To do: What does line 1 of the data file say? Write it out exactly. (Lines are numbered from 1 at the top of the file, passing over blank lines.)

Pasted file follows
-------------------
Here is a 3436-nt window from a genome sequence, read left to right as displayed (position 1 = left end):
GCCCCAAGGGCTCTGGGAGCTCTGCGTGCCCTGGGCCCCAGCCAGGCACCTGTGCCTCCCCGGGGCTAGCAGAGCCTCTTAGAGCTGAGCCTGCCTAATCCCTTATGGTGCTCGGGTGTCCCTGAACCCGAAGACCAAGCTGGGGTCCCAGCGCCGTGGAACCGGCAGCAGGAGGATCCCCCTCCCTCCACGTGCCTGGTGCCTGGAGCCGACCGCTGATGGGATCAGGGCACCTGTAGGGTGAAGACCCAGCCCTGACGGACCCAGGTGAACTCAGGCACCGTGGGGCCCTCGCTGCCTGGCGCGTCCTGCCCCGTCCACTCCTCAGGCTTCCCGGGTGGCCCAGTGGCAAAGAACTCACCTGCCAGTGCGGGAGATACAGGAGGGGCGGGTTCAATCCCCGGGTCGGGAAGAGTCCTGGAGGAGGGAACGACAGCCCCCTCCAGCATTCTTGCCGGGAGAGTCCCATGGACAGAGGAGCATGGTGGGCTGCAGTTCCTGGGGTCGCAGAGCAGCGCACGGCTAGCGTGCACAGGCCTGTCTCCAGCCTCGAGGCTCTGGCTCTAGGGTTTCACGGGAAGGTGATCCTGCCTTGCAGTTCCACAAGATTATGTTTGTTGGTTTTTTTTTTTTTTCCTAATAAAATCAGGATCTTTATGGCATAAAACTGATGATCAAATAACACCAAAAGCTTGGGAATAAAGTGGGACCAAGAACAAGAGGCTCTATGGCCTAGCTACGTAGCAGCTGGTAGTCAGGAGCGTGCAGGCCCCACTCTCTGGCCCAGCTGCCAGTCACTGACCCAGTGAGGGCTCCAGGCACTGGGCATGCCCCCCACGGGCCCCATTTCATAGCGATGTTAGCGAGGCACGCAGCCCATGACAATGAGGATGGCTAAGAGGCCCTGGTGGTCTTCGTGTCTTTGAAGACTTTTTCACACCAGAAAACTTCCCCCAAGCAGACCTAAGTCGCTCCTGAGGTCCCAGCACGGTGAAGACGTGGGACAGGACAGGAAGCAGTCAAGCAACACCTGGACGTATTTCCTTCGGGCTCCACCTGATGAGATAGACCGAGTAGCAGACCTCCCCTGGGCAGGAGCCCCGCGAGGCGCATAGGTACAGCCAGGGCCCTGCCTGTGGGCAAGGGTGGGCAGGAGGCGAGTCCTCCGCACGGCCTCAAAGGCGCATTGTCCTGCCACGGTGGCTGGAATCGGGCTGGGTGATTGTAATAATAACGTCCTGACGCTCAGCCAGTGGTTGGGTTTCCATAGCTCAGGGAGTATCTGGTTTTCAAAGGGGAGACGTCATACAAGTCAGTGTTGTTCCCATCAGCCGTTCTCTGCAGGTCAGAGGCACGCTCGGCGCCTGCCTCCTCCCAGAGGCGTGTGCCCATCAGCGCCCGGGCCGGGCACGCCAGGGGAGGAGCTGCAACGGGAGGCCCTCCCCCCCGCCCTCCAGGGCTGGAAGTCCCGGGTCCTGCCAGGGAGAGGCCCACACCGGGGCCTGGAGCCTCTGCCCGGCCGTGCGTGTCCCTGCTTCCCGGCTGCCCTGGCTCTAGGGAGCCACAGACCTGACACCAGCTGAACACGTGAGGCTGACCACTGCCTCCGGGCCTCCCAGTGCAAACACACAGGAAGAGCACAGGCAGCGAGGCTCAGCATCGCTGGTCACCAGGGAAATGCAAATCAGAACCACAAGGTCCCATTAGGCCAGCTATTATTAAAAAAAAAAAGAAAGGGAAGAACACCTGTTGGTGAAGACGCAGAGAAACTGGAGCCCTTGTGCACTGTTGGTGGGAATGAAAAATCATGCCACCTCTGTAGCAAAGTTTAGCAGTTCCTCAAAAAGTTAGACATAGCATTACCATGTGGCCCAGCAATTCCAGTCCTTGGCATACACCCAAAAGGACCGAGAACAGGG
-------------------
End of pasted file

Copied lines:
Here is a 3436-nt window from a genome sequence, read left to right as displayed (position 1 = left end):